It’s frequently unclear from whom each sound originates, giving each piece and the record as a whole a rootless, untraceable, even rhizomatic, non-hierarchical quality. Similarly, it’s difficult to tell how exactly each piece, or the record as a whole for that matter, begins or concludes or who, if anyone in particular, is the central impetus that drives the music to the many places it goes. “Red Spider” doesn’t seem to begin from human action but feels as if it arises, a natural occurrence like rain clouds slowly eclipsing the sun, and evolves, swelling into a storm of cascading chords from the koto atop stomping, low-end prepared piano and bursts of tinny harp before dying down.
A mysterious rootlessness is echoed in the record overall, which is just as consumable as a whole, from beginning to end, as in parts, select improvisations at a time. There are many points of entry. Similarly, it is just as powerful an experience to trace a single instrument’s arc, throughout a single improvisation and throughout the record, as it is to get lost in the collective wash. On the penultimate track, “Ant,” follow the koto as it dances between wet, dense harmony and dry, feverish percussion, the piano’s Xenakis-like, penetrating clusters as they morph to become Gershwin-like and bluesy, the harp as it flickers in and out of blinding brightness like a light, or get lost in the remarkably seamless assemblage.
There are a few stand-out moments that bloom from the absence of hierarchy, when each player’s palate shifts towards something more intrinsic, or at least more easily attributable to their instrument: when the acoustic piano kicks into a distorted stride in “Bug” or when the prepared piano’s distinctly dull, stunted plunking cuts right through the center of the bright strings or when the koto is strummed and left to ring out, organic and lush, against the harp’s array of electric-guitar-like sawing and buzzing in “Eight-burst”.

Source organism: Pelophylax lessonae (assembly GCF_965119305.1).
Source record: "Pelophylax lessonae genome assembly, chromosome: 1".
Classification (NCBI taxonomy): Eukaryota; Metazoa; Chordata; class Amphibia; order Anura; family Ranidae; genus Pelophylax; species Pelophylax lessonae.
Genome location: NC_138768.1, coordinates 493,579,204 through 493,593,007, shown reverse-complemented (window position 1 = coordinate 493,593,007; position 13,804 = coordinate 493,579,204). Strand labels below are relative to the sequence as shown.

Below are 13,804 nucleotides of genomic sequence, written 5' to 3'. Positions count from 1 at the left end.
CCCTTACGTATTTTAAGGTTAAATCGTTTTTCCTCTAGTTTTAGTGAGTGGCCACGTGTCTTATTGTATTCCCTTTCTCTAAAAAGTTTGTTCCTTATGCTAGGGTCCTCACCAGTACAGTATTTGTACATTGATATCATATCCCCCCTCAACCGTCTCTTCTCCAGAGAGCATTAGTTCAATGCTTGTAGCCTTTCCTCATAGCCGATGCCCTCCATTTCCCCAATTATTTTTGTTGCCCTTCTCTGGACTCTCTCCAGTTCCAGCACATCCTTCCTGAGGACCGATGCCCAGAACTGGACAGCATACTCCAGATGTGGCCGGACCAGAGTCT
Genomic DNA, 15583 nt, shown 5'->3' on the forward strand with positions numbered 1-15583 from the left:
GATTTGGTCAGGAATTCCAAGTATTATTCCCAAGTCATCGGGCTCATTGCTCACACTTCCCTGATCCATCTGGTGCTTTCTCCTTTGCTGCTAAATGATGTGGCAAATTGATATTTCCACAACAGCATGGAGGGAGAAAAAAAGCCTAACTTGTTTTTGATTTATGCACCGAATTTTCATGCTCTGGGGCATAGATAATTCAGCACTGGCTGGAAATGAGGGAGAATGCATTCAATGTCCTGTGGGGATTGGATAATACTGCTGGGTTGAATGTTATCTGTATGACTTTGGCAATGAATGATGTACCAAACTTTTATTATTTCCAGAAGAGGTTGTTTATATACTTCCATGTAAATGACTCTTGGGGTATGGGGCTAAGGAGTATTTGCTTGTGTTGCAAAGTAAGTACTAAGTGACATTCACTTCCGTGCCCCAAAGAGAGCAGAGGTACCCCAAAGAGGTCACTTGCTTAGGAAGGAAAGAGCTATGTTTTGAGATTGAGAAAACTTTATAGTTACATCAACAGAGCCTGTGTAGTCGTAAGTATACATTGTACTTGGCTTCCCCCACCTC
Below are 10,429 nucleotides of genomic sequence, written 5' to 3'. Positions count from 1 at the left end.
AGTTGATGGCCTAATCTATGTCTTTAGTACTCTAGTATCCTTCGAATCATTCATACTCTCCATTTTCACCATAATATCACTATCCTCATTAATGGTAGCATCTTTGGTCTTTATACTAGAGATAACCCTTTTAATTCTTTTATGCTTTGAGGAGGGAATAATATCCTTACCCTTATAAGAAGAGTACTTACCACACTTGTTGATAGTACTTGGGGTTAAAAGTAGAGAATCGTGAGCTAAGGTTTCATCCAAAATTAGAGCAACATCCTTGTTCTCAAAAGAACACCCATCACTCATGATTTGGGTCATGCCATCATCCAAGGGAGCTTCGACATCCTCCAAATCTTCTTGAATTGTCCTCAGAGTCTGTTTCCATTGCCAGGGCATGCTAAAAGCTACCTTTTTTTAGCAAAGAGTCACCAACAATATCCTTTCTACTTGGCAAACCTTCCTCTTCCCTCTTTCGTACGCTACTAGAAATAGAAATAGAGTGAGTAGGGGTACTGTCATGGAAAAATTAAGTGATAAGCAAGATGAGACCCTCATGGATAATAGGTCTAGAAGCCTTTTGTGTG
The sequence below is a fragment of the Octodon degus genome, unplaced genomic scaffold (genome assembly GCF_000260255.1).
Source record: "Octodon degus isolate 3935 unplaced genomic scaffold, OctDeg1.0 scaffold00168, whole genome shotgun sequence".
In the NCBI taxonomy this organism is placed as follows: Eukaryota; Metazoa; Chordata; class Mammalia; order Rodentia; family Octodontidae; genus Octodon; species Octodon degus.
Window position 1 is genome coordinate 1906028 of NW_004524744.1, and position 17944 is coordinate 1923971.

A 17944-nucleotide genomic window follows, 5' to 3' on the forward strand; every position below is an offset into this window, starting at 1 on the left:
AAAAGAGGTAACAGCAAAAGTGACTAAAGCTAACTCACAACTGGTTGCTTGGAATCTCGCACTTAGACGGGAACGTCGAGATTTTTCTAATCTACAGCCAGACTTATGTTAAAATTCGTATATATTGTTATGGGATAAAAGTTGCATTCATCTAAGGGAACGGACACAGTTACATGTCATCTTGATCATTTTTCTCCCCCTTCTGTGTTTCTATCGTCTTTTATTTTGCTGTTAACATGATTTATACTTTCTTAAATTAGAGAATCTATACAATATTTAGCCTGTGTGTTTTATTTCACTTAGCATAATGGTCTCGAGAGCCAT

Even more memorable moments emerge when each instrument reaches its limit, usually during a pinnacle of frenzy and movement, and starts to sound completely alien. Parkins is directly responsible for a lot of those instances. Once, during “Saturn” the harp’s twanging sounds exactly like a steel drum. Another in “Eight-burst” when it sounds like a surf-rock guitar solo. Though each individual voice has moments where it bobs to the surface and dominates the forefront, the sense of collective is never overwhelmed. Throughout, the trio creates space for each other to play and test a very deliberate and curated selection of their instruments’ extremes, fluctuating between their most beautiful and strange, still and agitated, structured and discordant.
Each movement on MZM, of the one or whole, is driven and supported by a mesmerizing individual and collective focus, sometimes strikingly precise, sometimes a daze of gestures in hypnotic abandon. The force behind this focus lends an air of witchiness to the music, as if it was conjured. And the spell that MZM casts is enthralling. Let it hypnotize you. Raise a glass. Or, better yet, three.